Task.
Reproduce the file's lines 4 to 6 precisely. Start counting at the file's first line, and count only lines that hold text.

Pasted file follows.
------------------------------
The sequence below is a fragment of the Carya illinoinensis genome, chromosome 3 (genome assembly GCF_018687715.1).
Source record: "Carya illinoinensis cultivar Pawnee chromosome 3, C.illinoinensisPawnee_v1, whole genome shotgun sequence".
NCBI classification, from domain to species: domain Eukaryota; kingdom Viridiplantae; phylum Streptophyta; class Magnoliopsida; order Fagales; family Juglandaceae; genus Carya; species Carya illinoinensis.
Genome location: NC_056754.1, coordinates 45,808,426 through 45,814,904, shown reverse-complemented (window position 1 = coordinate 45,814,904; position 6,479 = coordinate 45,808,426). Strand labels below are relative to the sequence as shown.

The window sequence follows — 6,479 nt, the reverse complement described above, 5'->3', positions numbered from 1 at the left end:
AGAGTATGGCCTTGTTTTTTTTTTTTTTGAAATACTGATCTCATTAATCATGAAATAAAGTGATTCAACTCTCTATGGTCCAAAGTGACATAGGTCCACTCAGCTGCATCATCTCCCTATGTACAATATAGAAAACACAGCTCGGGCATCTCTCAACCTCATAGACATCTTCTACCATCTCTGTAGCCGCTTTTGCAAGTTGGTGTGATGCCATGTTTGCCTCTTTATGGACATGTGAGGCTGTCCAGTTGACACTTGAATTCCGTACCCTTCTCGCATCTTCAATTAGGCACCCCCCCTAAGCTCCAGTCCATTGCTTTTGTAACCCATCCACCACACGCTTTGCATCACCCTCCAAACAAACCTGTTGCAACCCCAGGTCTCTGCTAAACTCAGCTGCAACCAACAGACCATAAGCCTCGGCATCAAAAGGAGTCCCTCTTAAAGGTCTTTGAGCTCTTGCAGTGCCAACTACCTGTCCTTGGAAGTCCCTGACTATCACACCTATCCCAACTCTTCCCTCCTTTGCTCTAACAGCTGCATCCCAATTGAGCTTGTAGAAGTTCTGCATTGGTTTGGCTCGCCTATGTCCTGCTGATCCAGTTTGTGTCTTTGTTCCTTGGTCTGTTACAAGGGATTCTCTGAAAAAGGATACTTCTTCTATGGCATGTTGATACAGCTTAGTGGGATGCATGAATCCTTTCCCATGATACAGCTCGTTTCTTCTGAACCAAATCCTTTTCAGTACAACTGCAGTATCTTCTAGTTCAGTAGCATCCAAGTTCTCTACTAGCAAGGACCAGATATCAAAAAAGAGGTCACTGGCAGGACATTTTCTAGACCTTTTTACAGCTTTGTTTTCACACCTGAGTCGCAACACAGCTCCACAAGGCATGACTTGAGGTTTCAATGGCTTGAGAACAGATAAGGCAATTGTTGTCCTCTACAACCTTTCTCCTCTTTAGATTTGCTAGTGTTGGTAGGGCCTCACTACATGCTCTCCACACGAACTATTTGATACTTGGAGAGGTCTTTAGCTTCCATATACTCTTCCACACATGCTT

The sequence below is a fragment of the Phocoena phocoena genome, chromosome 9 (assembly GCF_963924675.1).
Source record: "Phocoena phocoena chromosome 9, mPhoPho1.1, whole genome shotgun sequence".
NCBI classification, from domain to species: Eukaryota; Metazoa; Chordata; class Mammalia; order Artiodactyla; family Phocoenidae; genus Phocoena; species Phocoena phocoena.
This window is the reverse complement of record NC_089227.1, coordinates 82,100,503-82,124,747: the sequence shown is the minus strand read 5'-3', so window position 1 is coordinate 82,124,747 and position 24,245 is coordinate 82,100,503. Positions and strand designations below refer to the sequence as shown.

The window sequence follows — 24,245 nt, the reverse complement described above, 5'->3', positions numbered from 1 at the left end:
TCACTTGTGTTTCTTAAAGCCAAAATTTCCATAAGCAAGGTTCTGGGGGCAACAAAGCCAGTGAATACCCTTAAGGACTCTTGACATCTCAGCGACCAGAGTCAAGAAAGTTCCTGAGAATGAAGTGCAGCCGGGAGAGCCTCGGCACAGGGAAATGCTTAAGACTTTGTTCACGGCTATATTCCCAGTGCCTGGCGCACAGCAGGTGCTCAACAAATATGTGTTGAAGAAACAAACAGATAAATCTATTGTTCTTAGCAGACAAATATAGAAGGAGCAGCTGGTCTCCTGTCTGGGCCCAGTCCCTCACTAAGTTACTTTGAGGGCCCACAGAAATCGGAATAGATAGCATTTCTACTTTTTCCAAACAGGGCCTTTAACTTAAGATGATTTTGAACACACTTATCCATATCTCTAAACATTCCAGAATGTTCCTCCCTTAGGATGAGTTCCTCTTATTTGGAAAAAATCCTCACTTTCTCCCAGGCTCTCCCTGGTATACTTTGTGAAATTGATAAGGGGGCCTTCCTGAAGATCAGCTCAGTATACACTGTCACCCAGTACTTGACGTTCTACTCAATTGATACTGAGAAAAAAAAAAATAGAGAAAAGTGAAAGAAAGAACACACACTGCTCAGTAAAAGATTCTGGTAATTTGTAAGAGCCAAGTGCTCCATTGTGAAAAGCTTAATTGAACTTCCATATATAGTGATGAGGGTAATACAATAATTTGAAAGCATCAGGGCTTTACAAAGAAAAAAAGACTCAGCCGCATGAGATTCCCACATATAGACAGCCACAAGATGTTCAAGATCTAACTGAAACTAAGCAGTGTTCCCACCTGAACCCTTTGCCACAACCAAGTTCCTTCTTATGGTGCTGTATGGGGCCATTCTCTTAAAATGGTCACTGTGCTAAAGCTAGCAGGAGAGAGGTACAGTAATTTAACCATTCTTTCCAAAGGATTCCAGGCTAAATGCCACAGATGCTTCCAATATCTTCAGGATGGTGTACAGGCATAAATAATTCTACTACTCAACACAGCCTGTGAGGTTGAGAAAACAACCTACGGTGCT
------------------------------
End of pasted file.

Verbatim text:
Genome location: NC_056754.1, coordinates 45,808,426 through 45,814,904, shown reverse-complemented (window position 1 = coordinate 45,814,904; position 6,479 = coordinate 45,808,426). Strand labels below are relative to the sequence as shown.

The window sequence follows — 6,479 nt, the reverse complement described above, 5'->3', positions numbered from 1 at the left end:
AGAGTATGGCCTTGTTTTTTTTTTTTTTGAAATACTGATCTCATTAATCATGAAATAAAGTGATTCAACTCTCTATGGTCCAAAGTGACATAGGTCCACTCAGCTGCATCATCTCCCTATGTACAATATAGAAAACACAGCTCGGGCATCTCTCAACCTCATAGACATCTTCTACCATCTCTGTAGCCGCTTTTGCAAGTTGGTGTGATGCCATGTTTGCCTCTTTATGGACATGTGAGGCTGTCCAGTTGACACTTGAATTCCGTACCCTTCTCGCATCTTCAATTAGGCACCCCCCCTAAGCTCCAGTCCATTGCTTTTGTAACCCATCCACCACACGCTTTGCATCACCCTCCAAACAAACCTGTTGCAACCCCAGGTCTCTGCTAAACTCAGCTGCAACCAACAGACCATAAGCCTCGGCATCAAAAGGAGTCCCTCTTAAAGGTCTTTGAGCTCTTGCAGTGCCAACTACCTGTCCTTGGAAGTCCCTGACTATCACACCTATCCCAACTCTTCCCTCCTTTGCTCTAACAGCTGCATCCCAATTGAGCTTGTAGAAGTTCTGCATTGGTTTGGCTCGCCTATGTCCTGCTGATCCAGTTTGTGTCTTTGTTCCTTGGTCTGTTACAAGGGATTCTCTGAAAAAGGATACTTCTTCTATGGCATGTTGATACAGCTTAGTGGGATGCATGAATCCTTTCCCATGATACAGCTCGTTTCTTCTGAACCAAATCCTTTTCAGTACAACTGCAGTATCTTCTAGTTCAGTAGCATCCAAGTTCTCTACTAGCAAGGACCAGATATCAAAAAAGAGGTCACTGGCAGGACATTTTCTAGACCTTTTTACAGCTTTGTTTTCACACCTGAGTCGCAACACAGCTCCACAAGGCATGACTTGAGGTTTCAATGGCTTGAGAACAGATAAGGCAATTGTTGTCCTCTACAACCTTTCTCCTCTTTAGATTTGCTAGTGTTGGTAGGGCCTCACTACATGCTCTCCACACGAACTATTTGATACTTGGAGAGGTCTTTAGCTTCCATATACTCTTCCACACATGCTT